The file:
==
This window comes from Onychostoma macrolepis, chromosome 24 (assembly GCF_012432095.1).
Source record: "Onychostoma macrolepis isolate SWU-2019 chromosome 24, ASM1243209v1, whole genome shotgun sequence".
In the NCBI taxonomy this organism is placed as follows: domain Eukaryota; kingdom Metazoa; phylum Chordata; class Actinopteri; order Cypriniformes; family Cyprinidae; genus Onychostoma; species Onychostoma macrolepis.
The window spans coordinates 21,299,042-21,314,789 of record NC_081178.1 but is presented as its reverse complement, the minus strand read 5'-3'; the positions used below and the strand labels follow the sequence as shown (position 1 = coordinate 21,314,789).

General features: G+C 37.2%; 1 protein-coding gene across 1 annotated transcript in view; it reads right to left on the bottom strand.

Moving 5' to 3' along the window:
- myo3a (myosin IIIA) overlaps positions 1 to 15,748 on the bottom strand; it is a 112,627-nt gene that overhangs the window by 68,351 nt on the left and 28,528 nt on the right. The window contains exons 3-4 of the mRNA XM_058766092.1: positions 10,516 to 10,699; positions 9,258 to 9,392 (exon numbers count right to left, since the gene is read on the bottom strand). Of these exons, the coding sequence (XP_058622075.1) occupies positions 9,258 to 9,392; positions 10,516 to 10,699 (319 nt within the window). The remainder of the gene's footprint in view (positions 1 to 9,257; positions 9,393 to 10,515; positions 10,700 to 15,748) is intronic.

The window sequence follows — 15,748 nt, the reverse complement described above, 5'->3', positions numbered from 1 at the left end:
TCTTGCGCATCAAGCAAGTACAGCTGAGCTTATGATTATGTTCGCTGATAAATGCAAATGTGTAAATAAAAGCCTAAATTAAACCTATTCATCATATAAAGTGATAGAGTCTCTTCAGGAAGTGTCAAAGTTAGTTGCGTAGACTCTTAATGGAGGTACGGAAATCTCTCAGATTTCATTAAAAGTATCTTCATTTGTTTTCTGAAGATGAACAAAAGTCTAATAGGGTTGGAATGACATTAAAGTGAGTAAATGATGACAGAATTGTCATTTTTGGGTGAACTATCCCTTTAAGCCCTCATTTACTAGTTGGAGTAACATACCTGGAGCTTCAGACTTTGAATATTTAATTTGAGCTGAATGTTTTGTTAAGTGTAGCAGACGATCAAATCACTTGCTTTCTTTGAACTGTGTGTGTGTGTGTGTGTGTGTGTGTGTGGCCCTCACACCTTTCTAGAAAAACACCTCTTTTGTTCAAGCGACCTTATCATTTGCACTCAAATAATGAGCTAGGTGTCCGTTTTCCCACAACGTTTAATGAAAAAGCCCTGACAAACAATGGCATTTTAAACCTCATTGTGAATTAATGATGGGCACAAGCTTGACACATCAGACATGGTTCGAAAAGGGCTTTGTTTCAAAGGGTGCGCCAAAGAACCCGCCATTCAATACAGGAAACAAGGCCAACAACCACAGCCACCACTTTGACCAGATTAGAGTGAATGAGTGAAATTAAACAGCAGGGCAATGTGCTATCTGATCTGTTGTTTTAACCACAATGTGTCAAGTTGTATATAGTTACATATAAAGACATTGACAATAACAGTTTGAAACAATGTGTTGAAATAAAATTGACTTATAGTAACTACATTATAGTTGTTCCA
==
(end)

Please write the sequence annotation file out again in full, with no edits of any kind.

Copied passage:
This window comes from Onychostoma macrolepis, chromosome 24 (assembly GCF_012432095.1).
Source record: "Onychostoma macrolepis isolate SWU-2019 chromosome 24, ASM1243209v1, whole genome shotgun sequence".
In the NCBI taxonomy this organism is placed as follows: domain Eukaryota; kingdom Metazoa; phylum Chordata; class Actinopteri; order Cypriniformes; family Cyprinidae; genus Onychostoma; species Onychostoma macrolepis.
The window spans coordinates 21,299,042-21,314,789 of record NC_081178.1 but is presented as its reverse complement, the minus strand read 5'-3'; the positions used below and the strand labels follow the sequence as shown (position 1 = coordinate 21,314,789).

General features: G+C 37.2%; 1 protein-coding gene across 1 annotated transcript in view; it reads right to left on the bottom strand.

Moving 5' to 3' along the window:
- myo3a (myosin IIIA) overlaps positions 1 to 15,748 on the bottom strand; it is a 112,627-nt gene that overhangs the window by 68,351 nt on the left and 28,528 nt on the right. The window contains exons 3-4 of the mRNA XM_058766092.1: positions 10,516 to 10,699; positions 9,258 to 9,392 (exon numbers count right to left, since the gene is read on the bottom strand). Of these exons, the coding sequence (XP_058622075.1) occupies positions 9,258 to 9,392; positions 10,516 to 10,699 (319 nt within the window). The remainder of the gene's footprint in view (positions 1 to 9,257; positions 9,393 to 10,515; positions 10,700 to 15,748) is intronic.

The window sequence follows — 15,748 nt, the reverse complement described above, 5'->3', positions numbered from 1 at the left end:
TCTTGCGCATCAAGCAAGTACAGCTGAGCTTATGATTATGTTCGCTGATAAATGCAAATGTGTAAATAAAAGCCTAAATTAAACCTATTCATCATATAAAGTGATAGAGTCTCTTCAGGAAGTGTCAAAGTTAGTTGCGTAGACTCTTAATGGAGGTACGGAAATCTCTCAGATTTCATTAAAAGTATCTTCATTTGTTTTCTGAAGATGAACAAAAGTCTAATAGGGTTGGAATGACATTAAAGTGAGTAAATGATGACAGAATTGTCATTTTTGGGTGAACTATCCCTTTAAGCCCTCATTTACTAGTTGGAGTAACATACCTGGAGCTTCAGACTTTGAATATTTAATTTGAGCTGAATGTTTTGTTAAGTGTAGCAGACGATCAAATCACTTGCTTTCTTTGAACTGTGTGTGTGTGTGTGTGTGTGTGTGTGTGGCCCTCACACCTTTCTAGAAAAACACCTCTTTTGTTCAAGCGACCTTATCATTTGCACTCAAATAATGAGCTAGGTGTCCGTTTTCCCACAACGTTTAATGAAAAAGCCCTGACAAACAATGGCATTTTAAACCTCATTGTGAATTAATGATGGGCACAAGCTTGACACATCAGACATGGTTCGAAAAGGGCTTTGTTTCAAAGGGTGCGCCAAAGAACCCGCCATTCAATACAGGAAACAAGGCCAACAACCACAGCCACCACTTTGACCAGATTAGAGTGAATGAGTGAAATTAAACAGCAGGGCAATGTGCTATCTGATCTGTTGTTTTAACCACAATGTGTCAAGTTGTATATAGTTACATATAAAGACATTGACAATAACAGTTTGAAACAATGTGTTGAAATAAAATTGACTTATAGTAACTACATTATAGTTGTTCCA